Moderate drinking reduces risk of Alzheimer's disease and other dementias, according to Denis A. Evans, MD. His research suggests that light drinking may may delay dementia, loss of cognition and Alzheimer's Disease.
Medical research indicates that light or moderate drinking; protects against cerebral lesions, may delay the onset of Alzheimer's disease for as long as three years, is associated with slightly better cognitive (thinking) skills and is associated with an 80% decrease in frequency of dementia.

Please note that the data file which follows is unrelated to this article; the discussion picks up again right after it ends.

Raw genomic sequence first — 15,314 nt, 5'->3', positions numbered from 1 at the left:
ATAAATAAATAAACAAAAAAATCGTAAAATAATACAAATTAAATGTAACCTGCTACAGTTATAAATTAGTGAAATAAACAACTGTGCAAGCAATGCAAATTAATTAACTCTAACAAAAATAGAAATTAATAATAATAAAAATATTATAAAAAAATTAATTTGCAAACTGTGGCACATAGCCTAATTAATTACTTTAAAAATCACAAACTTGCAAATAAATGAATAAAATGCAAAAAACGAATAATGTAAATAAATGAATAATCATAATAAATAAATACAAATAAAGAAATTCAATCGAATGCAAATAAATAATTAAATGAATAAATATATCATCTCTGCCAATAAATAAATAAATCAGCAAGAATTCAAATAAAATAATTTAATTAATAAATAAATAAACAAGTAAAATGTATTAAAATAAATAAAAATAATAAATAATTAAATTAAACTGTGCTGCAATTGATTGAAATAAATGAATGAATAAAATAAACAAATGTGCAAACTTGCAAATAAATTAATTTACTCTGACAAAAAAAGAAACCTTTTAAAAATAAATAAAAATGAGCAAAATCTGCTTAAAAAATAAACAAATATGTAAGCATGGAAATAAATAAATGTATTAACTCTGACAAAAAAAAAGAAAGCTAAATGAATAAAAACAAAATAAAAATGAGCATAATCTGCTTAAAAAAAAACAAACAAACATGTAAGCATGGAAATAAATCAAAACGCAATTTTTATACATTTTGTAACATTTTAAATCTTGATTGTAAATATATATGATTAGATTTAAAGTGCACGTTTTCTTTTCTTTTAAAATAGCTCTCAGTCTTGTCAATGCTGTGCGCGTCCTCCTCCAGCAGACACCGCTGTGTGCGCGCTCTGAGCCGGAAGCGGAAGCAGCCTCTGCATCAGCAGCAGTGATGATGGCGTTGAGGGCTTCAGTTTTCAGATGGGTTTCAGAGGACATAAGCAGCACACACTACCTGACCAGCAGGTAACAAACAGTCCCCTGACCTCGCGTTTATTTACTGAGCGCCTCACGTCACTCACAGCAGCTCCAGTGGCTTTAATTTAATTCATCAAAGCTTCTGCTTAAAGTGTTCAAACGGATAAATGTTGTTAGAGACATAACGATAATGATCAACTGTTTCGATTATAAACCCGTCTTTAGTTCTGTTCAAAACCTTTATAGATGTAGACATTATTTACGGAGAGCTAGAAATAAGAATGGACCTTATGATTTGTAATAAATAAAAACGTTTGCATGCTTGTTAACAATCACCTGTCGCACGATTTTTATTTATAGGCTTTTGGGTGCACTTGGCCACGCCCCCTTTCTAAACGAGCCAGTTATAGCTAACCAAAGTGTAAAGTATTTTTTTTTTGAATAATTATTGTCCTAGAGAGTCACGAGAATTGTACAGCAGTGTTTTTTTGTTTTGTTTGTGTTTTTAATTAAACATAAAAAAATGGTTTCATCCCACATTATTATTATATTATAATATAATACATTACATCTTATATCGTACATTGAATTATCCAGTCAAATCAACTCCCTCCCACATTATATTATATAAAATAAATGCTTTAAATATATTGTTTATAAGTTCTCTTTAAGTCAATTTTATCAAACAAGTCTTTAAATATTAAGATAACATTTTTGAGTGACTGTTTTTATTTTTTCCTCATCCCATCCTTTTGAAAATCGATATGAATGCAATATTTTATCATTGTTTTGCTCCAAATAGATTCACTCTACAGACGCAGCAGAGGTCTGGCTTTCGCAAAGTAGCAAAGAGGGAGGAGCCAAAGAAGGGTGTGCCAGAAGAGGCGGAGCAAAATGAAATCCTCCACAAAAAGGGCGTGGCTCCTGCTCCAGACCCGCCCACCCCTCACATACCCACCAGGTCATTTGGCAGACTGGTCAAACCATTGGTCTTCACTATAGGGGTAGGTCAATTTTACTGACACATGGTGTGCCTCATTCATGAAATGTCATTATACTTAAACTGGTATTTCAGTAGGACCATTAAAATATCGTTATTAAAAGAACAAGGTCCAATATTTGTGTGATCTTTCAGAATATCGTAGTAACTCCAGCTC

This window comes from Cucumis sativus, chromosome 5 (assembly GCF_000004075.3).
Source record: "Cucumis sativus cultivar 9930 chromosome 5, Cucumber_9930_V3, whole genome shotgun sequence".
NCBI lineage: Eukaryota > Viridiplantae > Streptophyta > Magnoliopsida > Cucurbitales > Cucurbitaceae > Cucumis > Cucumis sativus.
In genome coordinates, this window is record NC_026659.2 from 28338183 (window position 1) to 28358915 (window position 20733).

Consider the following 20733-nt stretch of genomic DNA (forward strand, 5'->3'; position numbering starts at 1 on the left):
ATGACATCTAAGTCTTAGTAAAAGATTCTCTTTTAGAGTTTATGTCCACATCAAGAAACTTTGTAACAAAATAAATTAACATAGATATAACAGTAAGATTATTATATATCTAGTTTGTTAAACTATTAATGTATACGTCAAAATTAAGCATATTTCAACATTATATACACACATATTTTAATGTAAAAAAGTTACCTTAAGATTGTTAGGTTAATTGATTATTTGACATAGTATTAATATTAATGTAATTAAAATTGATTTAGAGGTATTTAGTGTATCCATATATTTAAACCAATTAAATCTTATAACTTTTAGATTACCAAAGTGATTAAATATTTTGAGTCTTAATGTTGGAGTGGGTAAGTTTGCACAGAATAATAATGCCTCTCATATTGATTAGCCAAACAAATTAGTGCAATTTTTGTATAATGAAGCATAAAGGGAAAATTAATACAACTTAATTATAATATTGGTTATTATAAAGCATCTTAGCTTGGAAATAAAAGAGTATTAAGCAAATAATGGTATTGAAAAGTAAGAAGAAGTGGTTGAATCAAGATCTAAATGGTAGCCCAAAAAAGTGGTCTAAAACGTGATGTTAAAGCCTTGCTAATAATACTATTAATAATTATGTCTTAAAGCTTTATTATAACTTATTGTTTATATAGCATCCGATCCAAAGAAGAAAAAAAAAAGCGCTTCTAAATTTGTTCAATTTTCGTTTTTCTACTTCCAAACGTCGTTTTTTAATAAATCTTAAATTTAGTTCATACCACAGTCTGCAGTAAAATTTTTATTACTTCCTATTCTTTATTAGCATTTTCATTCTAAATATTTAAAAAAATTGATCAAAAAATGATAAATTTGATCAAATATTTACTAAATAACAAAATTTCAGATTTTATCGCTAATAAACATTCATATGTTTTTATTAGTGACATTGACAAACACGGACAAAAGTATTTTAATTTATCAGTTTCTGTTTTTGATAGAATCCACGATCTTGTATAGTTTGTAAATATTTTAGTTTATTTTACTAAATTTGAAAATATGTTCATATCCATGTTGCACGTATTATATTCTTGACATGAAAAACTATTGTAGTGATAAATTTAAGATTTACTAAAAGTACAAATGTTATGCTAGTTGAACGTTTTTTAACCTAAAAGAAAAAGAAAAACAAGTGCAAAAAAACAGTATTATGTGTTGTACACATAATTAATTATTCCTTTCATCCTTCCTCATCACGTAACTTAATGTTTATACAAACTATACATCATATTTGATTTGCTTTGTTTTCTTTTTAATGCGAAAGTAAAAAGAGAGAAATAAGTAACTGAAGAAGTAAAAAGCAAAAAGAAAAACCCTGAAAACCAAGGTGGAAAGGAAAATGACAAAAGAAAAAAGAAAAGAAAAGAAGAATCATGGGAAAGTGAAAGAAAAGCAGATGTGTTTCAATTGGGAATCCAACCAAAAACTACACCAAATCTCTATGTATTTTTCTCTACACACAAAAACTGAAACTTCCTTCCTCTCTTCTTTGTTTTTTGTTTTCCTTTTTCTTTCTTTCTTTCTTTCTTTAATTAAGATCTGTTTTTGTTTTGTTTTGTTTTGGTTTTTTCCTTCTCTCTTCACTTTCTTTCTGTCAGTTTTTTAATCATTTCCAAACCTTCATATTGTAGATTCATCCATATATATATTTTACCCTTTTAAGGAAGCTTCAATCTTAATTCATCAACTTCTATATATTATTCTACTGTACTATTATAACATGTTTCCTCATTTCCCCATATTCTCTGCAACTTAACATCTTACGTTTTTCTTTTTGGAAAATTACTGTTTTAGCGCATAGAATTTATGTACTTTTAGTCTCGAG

Denis A. Evans, MD, is the co-director of the Rush Institute for Healthy Aging at Rush University Medical Center. He is also the Alva V. and Soloman Jesmer Professor of Gerontology and Geriatric Medicine.
Evans' key interest is the epidemiology of chronic diseases affecting the elderly population, particularly risk factors for Alzheimer's disease.